Software developer Unison has launched what it claimed is the world's first fully-unified communications suite based on Linux. Advertisement Announced at CeBIT, the suite (also simply called Unison) combines IP telephony, email and instant messaging with diary, address book and presence capabilities, all in a single Linux server. It is available free as a public beta.

At the end: What we did in Geneva?

I cannot tell the details of the meeting, but I can tell a conversation we’ve had (myself and another Brazilian delegate) with a person, at the beginning of the lunch break on Friday. I will disclose this conversation because the person has identified himself as a member of the ECMA, a member of a national delegation present at the BRM but didn’t said that he was speaking on behalf of anyone (the protocol used there), so I understand that this was a conversation that is not covered by the scandalous “Law of Silence” imposed on us all.

Linux clocks double-digit growth. Fear and loathing in Redmond

IDC is reporting that Windows server growth hit 6.9 percent in Q4 2007, bringing it to 36.6 percent market share. Linux trounced Windows' growth at 11.6 percent to hit 12.7 percent market share. Microsoft owns the market, but Linux owns the future. Therein lies the rub of the tale behind much of Microsoft's fear and loathing of open source.

Open source in schools could save the taxpayer billions

In a 2005 report the Government quango Becta showed that schools could effect considerable savings by making use of Free Open Source software such as Open Office. In their study they simply looked at “like for like” software replacement using existing networks and computers. Since this study we have seen the emergence of the new breed of ultra-portable Linux-based computers aimed squarely at the education sector and the inexorable build of Web 2 services such as Google Apps.

Another low cost Linux PC. I think we can officially call it a trend

Joining the array of low cost Linux offerings such as the Asus Eee PC, the Everex Cloudbook , Elonux announced the Elonux One a sub 200 dollar Linux laptop targeted to go on sale in the UK starting in June. We saw similar announcements in the last couple weeks from Acer, who stated that “”Between the second and third quarters, we will have products that address ultra mobility and low-cost segments.” In addition Dell stated that it will “introduce more low-cost notebooks in Asia.” which will augment its Vostro 1000 notebook for sale in China which runs Red Flag Linux. This is a key direction for the industry as it fills out a market segment not previously addressed, particularly at this price point in the notebook computing world.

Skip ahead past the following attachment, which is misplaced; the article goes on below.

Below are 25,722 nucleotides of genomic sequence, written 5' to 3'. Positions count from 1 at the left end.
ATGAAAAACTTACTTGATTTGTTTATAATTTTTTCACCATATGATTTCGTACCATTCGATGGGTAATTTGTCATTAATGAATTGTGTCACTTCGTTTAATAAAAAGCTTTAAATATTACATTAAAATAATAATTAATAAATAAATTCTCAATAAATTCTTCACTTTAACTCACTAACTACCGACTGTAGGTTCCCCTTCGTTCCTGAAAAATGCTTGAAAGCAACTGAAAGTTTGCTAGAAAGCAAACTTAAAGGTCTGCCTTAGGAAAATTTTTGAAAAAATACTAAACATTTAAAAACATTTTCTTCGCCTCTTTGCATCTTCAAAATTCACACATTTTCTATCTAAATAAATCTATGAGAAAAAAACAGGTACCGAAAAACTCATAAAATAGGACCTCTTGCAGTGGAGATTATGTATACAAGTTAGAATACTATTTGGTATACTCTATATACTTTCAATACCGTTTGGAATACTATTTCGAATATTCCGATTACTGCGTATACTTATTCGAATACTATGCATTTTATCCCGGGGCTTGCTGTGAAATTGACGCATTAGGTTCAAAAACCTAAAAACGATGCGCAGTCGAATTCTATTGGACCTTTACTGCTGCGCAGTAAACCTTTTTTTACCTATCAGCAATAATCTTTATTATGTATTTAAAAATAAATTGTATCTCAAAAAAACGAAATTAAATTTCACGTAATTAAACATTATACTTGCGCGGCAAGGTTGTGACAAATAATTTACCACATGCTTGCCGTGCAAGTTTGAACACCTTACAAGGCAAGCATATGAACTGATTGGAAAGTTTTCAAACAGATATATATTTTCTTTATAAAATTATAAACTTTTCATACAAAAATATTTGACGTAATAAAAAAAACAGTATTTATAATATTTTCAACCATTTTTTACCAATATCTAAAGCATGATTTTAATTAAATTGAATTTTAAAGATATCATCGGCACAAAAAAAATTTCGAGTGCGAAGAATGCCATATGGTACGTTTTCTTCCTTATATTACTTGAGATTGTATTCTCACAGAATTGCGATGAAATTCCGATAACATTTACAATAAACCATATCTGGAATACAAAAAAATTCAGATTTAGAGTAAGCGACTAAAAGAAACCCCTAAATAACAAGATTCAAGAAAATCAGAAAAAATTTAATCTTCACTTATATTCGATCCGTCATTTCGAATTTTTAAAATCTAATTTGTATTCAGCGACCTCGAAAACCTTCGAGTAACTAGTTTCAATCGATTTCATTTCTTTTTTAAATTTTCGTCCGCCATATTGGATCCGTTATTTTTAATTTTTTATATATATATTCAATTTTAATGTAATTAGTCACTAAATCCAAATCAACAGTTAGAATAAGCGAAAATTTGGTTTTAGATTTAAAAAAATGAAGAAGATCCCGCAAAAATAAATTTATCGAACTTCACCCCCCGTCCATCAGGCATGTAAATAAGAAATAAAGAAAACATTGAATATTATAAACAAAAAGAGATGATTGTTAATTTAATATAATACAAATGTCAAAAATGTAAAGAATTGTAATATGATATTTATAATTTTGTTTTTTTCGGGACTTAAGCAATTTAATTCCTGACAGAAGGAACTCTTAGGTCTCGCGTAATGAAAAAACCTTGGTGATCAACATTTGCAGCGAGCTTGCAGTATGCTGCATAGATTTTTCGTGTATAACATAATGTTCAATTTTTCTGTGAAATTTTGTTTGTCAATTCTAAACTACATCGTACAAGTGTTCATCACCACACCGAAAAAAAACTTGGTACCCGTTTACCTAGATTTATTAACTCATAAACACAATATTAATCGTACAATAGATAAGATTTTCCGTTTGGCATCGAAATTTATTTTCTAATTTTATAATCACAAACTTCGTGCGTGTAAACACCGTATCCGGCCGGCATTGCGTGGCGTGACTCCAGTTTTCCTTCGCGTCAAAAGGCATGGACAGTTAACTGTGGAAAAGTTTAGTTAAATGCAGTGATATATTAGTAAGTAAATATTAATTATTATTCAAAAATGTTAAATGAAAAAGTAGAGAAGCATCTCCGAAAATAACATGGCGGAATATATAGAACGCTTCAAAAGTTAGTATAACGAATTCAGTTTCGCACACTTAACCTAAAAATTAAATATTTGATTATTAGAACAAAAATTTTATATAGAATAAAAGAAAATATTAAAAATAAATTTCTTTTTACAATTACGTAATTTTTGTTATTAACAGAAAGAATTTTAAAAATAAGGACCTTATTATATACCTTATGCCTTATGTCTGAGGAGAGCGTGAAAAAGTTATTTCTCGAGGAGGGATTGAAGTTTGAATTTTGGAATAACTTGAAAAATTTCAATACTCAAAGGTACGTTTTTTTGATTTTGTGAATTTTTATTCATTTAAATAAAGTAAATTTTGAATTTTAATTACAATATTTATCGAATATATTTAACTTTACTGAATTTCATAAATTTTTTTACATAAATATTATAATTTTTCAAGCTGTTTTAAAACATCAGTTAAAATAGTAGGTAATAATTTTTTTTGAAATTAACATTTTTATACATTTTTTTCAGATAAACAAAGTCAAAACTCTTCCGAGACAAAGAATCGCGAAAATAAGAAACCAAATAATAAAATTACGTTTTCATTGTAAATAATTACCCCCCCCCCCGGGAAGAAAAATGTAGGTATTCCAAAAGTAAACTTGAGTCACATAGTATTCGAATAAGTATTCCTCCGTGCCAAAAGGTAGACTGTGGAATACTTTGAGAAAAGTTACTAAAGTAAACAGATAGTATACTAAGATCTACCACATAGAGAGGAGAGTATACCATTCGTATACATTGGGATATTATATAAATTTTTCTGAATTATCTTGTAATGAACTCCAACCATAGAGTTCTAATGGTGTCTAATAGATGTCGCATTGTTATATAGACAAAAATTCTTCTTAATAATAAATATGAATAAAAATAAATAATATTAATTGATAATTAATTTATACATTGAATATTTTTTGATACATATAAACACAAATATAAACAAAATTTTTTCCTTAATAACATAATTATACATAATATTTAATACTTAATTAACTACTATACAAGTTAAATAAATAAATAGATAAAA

The Linux car that drives itself

Caroline is a 2006 Volkswagen Passat, converted by a team from the Braunschweig University of Technology to be an autonomous vehicle. The car was a finalist in the legendary Darpa Grand Challenge, a US Defence Department-sponsored competition held every year or two in which driverless vehicles battle it out to see which can complete a set course in the fastest time.

Want a peek at a non-Windows operating system from Microsoft?

Want to see what a non-Windows-based operating system developed by Microsoft looks like? If you are willing and able to sign a non-commercial, academic Shared Source license, look no further. Microsoft on March 4 made the few hundred thousand lines of source code for Singularity Version 1 available for download from its CodePlex site. Microsoft made the announcement at its Microsoft Research TechFest 2008 event in Redmond, Wash.

Cobra takes a bite at open source

The Cobra programming language has been made available via open source, according to its author, Charles "Chuck" Esterbrook. Heavily influenced by Python, Cobra runs on .Net, Windows, Mac OS, Linux and Solaris, and is said to combine productivity enhancements from a variety of languages.

Support ending for Debian Sarge

I've heard of quite a few people still running Debian Sarge -- the stable version of Debian before Etch went stable in April 2007. As per Debian policy, support for what is referred to as "old stable," in this case Sarge, is slated to last for a year after the next Debian release is declared "stable" (Etch). So now we're bumping up on March 31, 2008, and Debian is telling users about the end of updates for Sarge.

Probe into votes on Microsoft standard

The European Commission is investigating the process under which a key Microsoft document format could be adopted as an industry standard - a move that would carry significant commercial benefits for the software company. Officials at the European Commission's competition directorate have written to members of the International Organisation for Standardisation, asking how they prepared for votes in September and later this month on acceptance of Microsoft's OOXML document format as a worldwide standard. The ISO process has been widely criticised, however, with some members of national standards' bodies accusing Microsoft and its rivals of attempting to influence the vote.